Ultra-small PCs that fit on a single chip. Batteries that recharge without cables. TVs that respond to your every gesture. These and other developing technologies will fundamentally change the way you think about and use your computer. PC Advisor looks at the technology of tomorrow.
64bit computing with more RAM
In 1986, Intel introduced its first 32bit CPU. It wasn't until 1993 that the first fully 32bit Windows operating system (OS), NT 3.1, followed, officially ending the 16bit era.
Now 64bit processors have become the norm in computers, allthough Microsoft still won't commit to an all-64bit Windows. But it can't live in the 32bit world forever.
What is it?
64bit versions of Windows have been around since Windows XP, and 64bit CPUs have been with us even longer. In fact, virtually every computer sold today has a 64bit processor under the hood.
At some point Microsoft will have to jettison 32bit altogether if it wants to encourage consumers and third-party hardware and software developers to upgrade.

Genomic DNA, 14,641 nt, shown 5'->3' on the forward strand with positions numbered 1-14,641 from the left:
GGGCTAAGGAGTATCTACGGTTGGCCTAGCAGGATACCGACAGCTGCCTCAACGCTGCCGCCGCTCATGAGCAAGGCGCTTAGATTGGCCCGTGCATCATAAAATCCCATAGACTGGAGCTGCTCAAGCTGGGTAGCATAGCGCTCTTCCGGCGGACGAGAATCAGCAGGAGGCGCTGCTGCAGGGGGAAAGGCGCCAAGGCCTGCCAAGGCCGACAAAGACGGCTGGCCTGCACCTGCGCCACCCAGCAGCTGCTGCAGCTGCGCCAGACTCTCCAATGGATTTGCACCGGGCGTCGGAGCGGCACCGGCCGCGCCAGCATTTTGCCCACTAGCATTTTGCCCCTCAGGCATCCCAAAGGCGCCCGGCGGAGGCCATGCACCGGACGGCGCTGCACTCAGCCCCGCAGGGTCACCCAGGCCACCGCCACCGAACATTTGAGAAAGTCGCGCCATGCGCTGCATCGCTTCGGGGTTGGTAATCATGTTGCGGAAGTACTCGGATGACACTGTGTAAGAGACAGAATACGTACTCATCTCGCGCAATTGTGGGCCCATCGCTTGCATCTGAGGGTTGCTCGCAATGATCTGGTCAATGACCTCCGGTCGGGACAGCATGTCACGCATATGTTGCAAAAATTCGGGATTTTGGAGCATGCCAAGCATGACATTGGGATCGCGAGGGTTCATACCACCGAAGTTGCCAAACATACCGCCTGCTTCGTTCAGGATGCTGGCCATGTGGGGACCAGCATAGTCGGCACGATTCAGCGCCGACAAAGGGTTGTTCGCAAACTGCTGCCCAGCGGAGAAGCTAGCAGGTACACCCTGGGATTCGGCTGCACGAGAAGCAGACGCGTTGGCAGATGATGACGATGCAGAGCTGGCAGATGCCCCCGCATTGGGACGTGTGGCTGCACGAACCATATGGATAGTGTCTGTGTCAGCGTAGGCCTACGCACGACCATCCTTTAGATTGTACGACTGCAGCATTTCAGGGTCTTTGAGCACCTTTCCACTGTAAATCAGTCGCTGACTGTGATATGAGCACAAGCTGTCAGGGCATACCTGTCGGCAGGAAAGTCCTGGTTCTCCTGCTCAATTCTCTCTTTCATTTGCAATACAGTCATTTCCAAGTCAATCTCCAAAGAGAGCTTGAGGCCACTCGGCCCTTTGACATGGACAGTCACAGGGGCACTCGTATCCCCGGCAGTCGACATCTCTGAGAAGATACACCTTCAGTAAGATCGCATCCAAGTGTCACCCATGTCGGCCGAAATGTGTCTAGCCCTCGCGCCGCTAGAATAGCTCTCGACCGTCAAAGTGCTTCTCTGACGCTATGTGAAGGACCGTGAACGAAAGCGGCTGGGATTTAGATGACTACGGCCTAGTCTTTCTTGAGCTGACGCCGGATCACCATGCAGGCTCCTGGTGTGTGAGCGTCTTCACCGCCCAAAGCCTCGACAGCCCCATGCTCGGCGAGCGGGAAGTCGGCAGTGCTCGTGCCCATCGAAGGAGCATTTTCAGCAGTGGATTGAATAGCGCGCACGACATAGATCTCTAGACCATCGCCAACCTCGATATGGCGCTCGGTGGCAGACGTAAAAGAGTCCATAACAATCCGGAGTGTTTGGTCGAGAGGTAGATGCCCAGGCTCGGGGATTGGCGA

Microsoft isn't likely to make that move with Windows 7. The next Windows OS is already being demoed in 32bit and 64bit versions. But limitations in 32bit's addressing structure will eventually force everyone's hand; it's already a problem for 32bit Vista users, who have found that the OS won't access more than about 3GB of RAM because it simply doesn't have the bits to access additional memory.
When is it coming?
Expect to see the shift towards 64bit accelerate with Windows 7; Microsoft will probably switch over to 64bit exclusively with Windows 8. We don't expect Windows 8 until at least 2013. Meanwhile, Mac OS X Leopard is already 64bit, and some hardware manufacturers are currently trying to switch customers to 64bit versions of Windows – Samsung says it will push its entire PC line to 64bit in early 2009.
The next big change after that will be the one to 128bit computing around 2025.
NEXT PAGE: Windows 7
- Analysis: the future of the PC revealed
- A groundbreaking new circuit
- 32-core computing
- 64bit computing with more RAM
- Windows 7 – inevitably
- SuperSpeed USB
- Goodbye graphics cards
- Recharge without wires
- Gesture recognition
- Curtains for DRM
- The Google PC
- Your fingers do even more walking
- Mobile-phone ticketing
- Location, location, location